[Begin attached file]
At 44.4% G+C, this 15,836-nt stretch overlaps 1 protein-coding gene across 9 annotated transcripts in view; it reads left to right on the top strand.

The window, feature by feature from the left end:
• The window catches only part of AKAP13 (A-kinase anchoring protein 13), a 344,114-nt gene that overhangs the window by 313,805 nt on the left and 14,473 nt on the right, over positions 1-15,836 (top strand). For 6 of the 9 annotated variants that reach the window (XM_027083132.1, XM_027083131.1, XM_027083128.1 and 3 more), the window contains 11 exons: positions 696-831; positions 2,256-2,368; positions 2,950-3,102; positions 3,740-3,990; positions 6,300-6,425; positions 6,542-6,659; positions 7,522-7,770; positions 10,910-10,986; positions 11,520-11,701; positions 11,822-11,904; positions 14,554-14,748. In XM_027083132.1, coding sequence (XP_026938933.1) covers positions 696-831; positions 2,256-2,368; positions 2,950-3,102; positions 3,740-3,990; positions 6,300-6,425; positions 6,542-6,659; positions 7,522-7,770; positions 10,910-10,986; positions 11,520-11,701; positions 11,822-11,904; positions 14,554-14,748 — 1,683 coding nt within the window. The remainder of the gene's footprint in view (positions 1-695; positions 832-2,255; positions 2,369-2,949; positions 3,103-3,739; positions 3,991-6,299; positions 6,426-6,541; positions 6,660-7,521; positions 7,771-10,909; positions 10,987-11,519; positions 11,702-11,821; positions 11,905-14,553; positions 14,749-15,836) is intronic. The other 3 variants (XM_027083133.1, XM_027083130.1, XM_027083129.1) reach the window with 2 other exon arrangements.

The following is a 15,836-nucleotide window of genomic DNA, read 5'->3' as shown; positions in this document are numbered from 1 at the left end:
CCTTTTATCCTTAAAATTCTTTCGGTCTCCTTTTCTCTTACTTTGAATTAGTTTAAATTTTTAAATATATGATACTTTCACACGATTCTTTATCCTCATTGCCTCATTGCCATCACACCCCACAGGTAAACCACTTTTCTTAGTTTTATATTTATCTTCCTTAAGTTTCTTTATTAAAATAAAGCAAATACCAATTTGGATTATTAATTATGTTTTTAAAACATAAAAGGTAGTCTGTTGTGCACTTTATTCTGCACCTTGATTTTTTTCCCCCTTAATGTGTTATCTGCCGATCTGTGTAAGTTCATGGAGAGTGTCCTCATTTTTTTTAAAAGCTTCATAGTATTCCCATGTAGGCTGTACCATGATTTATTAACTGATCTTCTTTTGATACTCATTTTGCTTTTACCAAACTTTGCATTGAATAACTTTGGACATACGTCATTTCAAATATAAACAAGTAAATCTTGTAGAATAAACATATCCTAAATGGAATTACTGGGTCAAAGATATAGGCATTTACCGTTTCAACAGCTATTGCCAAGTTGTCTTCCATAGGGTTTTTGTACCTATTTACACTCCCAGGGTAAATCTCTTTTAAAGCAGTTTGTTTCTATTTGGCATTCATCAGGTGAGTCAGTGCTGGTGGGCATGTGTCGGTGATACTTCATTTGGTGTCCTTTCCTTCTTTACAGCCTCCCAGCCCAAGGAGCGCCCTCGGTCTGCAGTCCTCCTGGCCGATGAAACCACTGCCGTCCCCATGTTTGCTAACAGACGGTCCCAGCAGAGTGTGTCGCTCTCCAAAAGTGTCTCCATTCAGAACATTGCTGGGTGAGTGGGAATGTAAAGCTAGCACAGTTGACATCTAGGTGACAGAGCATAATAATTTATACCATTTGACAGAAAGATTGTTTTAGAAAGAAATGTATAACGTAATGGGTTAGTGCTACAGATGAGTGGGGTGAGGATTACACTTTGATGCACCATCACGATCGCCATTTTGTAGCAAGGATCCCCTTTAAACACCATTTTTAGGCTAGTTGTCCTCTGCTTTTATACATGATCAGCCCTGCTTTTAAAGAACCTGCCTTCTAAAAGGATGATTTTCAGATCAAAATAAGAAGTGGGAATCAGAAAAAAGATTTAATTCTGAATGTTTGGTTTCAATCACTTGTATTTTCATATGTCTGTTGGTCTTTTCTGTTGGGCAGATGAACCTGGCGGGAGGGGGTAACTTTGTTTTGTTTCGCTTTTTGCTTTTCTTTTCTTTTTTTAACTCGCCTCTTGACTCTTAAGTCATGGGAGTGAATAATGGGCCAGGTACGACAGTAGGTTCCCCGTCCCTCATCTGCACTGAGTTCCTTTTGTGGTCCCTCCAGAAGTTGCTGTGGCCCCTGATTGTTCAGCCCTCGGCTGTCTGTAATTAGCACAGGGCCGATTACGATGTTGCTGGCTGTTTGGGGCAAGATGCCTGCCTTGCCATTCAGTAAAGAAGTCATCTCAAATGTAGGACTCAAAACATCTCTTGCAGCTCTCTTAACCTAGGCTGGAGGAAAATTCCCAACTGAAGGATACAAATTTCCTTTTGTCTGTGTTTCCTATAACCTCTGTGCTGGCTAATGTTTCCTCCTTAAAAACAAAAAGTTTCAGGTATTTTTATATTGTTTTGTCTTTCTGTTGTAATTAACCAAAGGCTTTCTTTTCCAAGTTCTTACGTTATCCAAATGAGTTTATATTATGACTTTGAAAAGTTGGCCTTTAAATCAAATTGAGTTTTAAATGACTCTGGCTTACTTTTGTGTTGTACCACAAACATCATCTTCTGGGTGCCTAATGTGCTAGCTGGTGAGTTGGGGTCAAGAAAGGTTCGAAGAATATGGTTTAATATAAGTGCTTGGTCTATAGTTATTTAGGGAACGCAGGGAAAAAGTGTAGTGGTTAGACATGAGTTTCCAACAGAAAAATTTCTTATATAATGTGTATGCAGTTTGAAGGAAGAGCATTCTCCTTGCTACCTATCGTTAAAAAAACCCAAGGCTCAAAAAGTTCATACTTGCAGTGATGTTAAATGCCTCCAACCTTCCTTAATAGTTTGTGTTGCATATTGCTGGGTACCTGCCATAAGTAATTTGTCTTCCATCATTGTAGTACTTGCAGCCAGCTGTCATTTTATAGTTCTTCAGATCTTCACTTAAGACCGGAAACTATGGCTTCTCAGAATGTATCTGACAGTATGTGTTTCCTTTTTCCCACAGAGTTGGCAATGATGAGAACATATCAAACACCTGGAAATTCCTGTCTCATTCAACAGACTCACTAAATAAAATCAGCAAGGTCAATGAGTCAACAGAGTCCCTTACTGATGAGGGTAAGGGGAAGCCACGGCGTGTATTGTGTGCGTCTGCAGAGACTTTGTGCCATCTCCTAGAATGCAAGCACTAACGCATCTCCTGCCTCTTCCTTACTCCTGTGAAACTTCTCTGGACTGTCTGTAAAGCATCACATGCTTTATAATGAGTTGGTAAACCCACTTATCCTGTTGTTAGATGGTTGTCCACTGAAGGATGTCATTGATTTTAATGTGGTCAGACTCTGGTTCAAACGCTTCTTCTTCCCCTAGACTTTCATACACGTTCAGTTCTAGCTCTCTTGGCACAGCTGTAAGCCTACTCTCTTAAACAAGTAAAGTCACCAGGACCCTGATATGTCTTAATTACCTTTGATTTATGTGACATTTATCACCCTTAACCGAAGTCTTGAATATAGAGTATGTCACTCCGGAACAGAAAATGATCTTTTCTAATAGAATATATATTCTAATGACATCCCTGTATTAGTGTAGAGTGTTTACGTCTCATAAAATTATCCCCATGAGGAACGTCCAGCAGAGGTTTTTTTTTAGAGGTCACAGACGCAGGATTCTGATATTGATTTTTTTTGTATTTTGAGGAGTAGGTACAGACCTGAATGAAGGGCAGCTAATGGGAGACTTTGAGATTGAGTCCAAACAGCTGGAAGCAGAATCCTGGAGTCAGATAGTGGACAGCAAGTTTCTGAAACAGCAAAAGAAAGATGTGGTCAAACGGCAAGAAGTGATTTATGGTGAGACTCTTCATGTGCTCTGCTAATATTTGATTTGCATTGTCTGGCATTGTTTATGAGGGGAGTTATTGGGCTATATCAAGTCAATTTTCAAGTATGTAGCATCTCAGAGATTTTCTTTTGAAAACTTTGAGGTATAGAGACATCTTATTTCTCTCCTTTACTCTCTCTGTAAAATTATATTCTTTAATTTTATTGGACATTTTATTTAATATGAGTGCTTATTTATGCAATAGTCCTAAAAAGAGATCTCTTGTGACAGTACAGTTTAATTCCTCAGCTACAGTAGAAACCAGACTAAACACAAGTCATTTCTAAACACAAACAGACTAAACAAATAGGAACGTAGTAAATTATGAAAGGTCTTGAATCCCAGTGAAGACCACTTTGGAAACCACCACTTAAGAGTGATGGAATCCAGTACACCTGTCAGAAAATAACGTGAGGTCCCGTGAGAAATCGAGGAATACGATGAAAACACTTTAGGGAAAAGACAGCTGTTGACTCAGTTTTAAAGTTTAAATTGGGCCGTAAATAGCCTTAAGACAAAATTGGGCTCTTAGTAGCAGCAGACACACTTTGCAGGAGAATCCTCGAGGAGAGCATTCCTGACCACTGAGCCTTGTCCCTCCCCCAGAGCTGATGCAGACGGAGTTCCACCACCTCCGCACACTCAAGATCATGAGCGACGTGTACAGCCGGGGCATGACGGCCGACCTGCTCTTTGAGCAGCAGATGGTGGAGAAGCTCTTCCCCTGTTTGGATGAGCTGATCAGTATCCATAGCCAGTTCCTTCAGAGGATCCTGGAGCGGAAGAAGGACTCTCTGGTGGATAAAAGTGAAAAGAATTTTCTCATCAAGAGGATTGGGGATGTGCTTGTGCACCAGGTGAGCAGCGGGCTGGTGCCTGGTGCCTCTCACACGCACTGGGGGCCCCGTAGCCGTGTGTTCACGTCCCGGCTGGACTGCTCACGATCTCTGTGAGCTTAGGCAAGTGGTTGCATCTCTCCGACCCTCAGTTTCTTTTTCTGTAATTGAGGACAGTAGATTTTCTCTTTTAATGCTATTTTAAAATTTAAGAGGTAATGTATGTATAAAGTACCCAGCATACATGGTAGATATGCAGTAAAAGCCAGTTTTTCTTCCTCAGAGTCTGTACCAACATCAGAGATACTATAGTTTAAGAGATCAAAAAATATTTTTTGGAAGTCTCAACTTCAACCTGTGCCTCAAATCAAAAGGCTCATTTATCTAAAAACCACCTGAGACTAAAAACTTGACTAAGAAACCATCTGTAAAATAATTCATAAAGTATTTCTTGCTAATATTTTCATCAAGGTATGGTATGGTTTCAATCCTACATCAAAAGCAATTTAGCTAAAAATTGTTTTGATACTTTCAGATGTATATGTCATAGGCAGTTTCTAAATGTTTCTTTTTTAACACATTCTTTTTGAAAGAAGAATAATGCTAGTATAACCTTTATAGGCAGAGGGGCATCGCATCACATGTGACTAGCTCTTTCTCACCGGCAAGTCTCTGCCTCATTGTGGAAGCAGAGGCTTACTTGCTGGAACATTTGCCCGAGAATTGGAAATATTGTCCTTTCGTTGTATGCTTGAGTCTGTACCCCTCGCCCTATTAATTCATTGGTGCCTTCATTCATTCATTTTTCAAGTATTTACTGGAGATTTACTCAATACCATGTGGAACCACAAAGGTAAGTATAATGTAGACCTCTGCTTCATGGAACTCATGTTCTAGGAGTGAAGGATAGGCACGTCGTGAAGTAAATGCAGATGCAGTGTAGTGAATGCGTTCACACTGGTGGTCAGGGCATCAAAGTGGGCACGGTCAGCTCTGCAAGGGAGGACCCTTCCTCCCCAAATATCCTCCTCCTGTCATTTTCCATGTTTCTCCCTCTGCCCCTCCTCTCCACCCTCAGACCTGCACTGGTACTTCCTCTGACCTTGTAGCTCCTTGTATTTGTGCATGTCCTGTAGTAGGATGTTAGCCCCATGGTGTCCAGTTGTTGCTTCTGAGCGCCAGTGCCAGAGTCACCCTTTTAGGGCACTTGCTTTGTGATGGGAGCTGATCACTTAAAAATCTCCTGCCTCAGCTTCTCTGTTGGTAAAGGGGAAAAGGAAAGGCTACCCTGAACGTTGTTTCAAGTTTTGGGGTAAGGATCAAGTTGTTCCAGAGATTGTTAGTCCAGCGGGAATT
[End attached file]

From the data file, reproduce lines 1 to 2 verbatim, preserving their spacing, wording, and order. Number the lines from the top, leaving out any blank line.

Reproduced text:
At 44.4% G+C, this 15,836-nt stretch overlaps 1 protein-coding gene across 9 annotated transcripts in view; it reads left to right on the top strand.

The window, feature by feature from the left end: